By Agatha Christie
First, there have been ten - a curious collection of strangers summoned as weekend visitors to a personal island off the coast of Devon. Their host, an eccentric millionaire unknown to them all, is nowhere to be stumbled on. All that the site visitors have in universal is a depraved prior they're unwilling to bare - and a mystery that may seal their destiny. for every hsa been marked for homicide. one after the other they fall prey. earlier than the weekend is out, there'll be none. And merely the useless are above suspicion
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Additional info for And Then There Were None
I went to the living-room window, one of my favorite views: the street, lapped and laced with branches that have shaded it for decades, since long before I moved in, the old stoops of the brownstones on the other side, the ornate railings and balconies, blocks built in the 1880s. The evening was golden after days of rain; the pear trees had finished their bloom and were a rich green now. I gave up my idea of a movie. It was a perfect night to stay home in peace. I was working on a portrait from a photograph of my father, to send for his birthday—I could make some progress on that.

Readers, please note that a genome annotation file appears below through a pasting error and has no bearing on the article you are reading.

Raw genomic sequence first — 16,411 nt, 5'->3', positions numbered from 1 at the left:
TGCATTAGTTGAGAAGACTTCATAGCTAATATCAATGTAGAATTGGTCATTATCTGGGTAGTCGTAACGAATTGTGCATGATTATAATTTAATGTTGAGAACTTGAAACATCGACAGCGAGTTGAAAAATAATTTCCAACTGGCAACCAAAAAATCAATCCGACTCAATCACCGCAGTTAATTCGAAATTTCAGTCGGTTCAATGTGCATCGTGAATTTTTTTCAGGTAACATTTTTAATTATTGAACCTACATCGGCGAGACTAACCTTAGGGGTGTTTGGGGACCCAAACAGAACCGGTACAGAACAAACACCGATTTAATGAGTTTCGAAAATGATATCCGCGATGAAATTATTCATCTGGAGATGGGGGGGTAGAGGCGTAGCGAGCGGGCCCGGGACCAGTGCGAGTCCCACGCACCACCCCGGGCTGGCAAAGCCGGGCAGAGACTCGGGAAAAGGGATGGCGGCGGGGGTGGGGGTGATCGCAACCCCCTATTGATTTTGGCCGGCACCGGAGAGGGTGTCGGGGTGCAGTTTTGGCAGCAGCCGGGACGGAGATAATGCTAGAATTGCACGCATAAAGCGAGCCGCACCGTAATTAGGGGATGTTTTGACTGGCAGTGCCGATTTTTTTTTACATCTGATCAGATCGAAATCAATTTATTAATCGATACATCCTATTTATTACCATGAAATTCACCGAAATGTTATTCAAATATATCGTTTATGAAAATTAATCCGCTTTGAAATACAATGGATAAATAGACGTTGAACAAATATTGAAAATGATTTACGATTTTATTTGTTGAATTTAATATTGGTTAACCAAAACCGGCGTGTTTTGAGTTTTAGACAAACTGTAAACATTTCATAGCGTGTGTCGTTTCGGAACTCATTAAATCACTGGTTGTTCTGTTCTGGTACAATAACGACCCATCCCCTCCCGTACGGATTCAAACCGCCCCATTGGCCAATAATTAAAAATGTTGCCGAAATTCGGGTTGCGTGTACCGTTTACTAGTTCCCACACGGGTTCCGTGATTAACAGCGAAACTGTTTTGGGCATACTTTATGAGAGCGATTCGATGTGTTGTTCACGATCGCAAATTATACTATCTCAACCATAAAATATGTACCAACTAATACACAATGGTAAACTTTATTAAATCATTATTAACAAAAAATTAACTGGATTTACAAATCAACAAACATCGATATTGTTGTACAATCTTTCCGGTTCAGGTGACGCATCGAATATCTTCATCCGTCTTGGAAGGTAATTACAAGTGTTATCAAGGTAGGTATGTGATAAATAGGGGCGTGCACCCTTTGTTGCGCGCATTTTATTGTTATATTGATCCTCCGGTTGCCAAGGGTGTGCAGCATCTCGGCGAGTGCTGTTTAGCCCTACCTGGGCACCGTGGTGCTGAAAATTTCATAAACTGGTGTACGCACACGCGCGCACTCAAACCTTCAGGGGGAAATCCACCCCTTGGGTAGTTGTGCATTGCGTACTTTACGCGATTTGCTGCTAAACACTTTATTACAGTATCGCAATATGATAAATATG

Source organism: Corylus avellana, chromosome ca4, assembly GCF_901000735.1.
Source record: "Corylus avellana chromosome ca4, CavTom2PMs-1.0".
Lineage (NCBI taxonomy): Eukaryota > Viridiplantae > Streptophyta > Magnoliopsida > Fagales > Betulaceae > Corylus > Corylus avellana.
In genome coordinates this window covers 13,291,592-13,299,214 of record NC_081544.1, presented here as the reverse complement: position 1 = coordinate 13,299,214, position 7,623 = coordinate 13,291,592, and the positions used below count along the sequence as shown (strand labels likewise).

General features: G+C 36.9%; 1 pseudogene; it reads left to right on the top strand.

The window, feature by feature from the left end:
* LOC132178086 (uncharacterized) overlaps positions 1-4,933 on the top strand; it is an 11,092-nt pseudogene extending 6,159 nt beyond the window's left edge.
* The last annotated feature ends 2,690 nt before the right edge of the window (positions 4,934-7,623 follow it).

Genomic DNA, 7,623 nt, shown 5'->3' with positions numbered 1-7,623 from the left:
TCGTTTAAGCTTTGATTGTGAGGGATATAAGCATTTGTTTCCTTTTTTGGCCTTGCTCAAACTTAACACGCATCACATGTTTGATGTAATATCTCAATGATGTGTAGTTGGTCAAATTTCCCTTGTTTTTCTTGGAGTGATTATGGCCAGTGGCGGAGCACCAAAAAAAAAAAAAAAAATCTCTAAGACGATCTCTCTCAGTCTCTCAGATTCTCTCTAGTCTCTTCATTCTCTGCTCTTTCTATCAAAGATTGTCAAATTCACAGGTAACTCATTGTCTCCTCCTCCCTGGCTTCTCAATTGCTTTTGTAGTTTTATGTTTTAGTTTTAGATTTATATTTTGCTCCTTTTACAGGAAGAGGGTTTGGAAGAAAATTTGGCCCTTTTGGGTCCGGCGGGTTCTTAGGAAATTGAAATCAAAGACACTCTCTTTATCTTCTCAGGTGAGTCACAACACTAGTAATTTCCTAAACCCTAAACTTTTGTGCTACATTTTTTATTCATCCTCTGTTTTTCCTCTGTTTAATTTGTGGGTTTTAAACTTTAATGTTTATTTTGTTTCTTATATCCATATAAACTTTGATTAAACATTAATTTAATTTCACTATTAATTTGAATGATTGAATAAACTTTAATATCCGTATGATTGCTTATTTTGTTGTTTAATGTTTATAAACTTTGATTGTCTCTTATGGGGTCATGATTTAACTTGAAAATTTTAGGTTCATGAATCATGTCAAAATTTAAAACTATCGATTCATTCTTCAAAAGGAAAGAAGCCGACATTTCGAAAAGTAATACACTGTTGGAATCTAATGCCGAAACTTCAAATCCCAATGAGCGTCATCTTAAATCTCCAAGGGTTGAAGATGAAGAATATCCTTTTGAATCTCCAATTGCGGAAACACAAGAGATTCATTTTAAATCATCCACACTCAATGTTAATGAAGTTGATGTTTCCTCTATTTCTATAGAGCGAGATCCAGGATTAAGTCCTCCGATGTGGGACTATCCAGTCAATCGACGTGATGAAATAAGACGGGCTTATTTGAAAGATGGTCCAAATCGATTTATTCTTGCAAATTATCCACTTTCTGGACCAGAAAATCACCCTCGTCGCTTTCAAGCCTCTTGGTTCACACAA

The swan’s long wing feathers curved inward like talons, its gray-webbed feet almost touched the delicate skin of her belly, and its black-circled eye was as fierce as the gaze of a stallion. The sheer force of its flight toward her, caught on canvas, was astonishing, and this explained visually and psychologically the panic of the woman in the grass. The swan’s tail curled under it, a pelvic thrust, as if to further aid its impulsive slowing. You could feel that the bird had burst over those vague thickets only a moment before, that it had come upon the sleeping form suddenly, and just as suddenly had veered to land on it in a paroxysm of desire.
Had it been gallantry of a twisted, delusional sort? He might simply have disliked the eroticism of the work. But was it an erotic painting, exactly? The longer I stood in front of it, the more it seemed to me to be a painting about power and violence. Staring at Leda, I didn’t want so much to touch or defile her as to push away the huge feathered chest of the swan before it flew into her again. Was that what Robert Oliver had felt, pulling the knife out of his pocket? Or had he simply wanted to liberate her from the frame?